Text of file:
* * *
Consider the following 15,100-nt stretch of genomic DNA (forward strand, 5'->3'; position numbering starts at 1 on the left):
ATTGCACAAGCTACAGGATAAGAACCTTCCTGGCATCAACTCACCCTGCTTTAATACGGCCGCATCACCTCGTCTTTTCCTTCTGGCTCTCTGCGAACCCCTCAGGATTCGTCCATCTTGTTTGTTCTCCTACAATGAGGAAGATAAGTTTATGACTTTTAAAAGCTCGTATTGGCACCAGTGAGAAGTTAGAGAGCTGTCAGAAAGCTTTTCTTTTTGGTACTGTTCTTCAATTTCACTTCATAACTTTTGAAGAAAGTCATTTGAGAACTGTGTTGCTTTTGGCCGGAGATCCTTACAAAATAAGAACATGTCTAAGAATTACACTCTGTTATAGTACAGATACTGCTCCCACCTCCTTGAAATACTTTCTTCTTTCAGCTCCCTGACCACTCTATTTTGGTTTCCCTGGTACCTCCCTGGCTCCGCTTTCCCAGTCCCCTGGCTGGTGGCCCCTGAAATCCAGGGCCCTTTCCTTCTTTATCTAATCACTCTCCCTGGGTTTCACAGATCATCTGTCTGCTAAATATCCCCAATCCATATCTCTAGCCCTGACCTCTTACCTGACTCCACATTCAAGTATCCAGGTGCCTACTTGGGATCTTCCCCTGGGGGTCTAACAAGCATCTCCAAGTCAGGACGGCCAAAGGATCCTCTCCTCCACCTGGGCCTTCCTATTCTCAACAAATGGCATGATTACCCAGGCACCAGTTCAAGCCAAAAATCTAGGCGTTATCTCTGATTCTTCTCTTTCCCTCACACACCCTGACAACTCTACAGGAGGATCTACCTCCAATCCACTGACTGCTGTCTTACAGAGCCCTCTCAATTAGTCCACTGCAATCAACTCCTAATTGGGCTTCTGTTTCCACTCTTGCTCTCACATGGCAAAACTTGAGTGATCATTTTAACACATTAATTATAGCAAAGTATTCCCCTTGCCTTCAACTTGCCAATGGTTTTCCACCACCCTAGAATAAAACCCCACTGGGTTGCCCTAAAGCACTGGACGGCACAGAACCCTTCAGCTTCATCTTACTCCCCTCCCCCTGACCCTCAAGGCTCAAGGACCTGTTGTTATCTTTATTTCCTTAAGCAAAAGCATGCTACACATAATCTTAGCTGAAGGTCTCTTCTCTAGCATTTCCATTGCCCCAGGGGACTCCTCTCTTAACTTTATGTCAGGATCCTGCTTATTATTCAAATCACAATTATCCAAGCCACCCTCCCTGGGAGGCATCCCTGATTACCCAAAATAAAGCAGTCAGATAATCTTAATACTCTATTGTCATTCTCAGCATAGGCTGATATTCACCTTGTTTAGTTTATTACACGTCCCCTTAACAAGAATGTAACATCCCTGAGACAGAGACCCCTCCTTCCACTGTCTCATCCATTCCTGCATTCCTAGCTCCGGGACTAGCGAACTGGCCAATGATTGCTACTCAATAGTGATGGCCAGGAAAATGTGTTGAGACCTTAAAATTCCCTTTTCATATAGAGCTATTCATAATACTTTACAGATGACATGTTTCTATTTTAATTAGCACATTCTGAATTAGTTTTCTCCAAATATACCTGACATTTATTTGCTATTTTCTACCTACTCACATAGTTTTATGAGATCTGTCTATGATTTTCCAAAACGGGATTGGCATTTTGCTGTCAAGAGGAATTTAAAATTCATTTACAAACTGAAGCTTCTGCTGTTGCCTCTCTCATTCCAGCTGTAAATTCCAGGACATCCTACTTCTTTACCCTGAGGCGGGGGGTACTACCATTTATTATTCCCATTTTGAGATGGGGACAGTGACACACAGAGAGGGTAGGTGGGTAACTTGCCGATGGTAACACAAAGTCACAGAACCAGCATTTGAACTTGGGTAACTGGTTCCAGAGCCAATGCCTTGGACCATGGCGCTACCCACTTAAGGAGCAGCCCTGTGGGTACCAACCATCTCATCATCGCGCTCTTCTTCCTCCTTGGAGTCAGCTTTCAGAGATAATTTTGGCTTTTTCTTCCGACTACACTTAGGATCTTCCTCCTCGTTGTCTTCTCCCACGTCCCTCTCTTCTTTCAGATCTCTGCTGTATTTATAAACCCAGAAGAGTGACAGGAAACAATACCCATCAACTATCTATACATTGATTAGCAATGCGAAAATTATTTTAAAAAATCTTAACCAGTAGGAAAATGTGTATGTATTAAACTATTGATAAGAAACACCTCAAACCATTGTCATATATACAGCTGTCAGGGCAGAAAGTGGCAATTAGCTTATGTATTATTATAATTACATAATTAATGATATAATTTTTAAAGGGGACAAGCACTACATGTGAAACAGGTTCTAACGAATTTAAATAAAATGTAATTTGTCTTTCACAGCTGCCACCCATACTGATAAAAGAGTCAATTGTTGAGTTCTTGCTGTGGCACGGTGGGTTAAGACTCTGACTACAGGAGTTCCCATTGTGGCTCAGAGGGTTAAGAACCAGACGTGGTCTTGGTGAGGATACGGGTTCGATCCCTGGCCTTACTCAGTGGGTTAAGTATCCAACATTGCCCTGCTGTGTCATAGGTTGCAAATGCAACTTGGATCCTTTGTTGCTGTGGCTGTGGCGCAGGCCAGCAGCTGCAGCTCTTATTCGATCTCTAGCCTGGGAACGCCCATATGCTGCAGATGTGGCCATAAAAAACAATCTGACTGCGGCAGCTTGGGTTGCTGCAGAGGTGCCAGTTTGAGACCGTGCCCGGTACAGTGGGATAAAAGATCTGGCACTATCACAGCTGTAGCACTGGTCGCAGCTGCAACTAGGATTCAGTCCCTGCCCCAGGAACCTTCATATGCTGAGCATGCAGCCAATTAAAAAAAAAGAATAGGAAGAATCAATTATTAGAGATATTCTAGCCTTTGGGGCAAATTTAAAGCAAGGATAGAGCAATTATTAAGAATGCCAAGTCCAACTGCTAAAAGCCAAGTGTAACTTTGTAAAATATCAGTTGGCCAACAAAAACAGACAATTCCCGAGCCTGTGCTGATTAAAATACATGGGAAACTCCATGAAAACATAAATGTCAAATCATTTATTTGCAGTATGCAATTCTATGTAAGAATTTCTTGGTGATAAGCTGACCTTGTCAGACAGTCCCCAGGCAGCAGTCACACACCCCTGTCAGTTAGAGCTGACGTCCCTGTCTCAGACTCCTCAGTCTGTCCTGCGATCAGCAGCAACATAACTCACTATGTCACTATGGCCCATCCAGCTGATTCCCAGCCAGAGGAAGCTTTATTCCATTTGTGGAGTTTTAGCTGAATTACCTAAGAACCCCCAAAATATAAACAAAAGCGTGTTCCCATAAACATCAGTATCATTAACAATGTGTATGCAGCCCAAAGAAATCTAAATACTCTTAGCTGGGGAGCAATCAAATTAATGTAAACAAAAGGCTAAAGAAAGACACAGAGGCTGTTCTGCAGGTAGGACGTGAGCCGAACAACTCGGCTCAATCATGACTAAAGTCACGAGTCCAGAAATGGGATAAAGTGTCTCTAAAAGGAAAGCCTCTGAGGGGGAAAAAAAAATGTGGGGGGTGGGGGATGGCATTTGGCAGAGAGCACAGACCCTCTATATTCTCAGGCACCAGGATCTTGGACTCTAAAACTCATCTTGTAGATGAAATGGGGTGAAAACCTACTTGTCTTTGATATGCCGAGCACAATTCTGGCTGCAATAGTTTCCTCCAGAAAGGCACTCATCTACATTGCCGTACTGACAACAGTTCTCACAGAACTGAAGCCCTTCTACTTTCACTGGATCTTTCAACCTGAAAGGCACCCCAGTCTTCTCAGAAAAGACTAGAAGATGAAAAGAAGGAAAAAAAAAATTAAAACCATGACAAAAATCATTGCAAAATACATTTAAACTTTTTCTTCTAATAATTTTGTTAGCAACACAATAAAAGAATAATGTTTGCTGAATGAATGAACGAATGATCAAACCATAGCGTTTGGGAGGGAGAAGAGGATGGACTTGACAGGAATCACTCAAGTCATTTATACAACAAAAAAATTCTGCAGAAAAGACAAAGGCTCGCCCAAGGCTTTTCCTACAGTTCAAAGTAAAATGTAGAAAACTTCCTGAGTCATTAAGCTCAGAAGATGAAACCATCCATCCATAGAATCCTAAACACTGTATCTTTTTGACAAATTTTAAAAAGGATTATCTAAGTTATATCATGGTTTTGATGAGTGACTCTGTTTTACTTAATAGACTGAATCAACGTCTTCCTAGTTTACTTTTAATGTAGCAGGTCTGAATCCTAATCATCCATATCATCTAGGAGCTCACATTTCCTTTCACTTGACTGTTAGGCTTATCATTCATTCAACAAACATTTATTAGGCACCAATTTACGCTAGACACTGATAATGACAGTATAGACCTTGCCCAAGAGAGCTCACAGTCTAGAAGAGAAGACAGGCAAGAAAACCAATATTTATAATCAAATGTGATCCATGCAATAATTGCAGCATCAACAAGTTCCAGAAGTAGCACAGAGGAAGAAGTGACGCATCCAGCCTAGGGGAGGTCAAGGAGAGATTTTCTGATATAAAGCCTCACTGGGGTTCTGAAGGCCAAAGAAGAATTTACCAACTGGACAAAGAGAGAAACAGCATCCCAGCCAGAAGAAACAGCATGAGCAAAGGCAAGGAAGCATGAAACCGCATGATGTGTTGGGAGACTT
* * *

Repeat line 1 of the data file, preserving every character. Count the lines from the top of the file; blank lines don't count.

Consider the following 15,100-nt stretch of genomic DNA (forward strand, 5'->3'; position numbering starts at 1 on the left):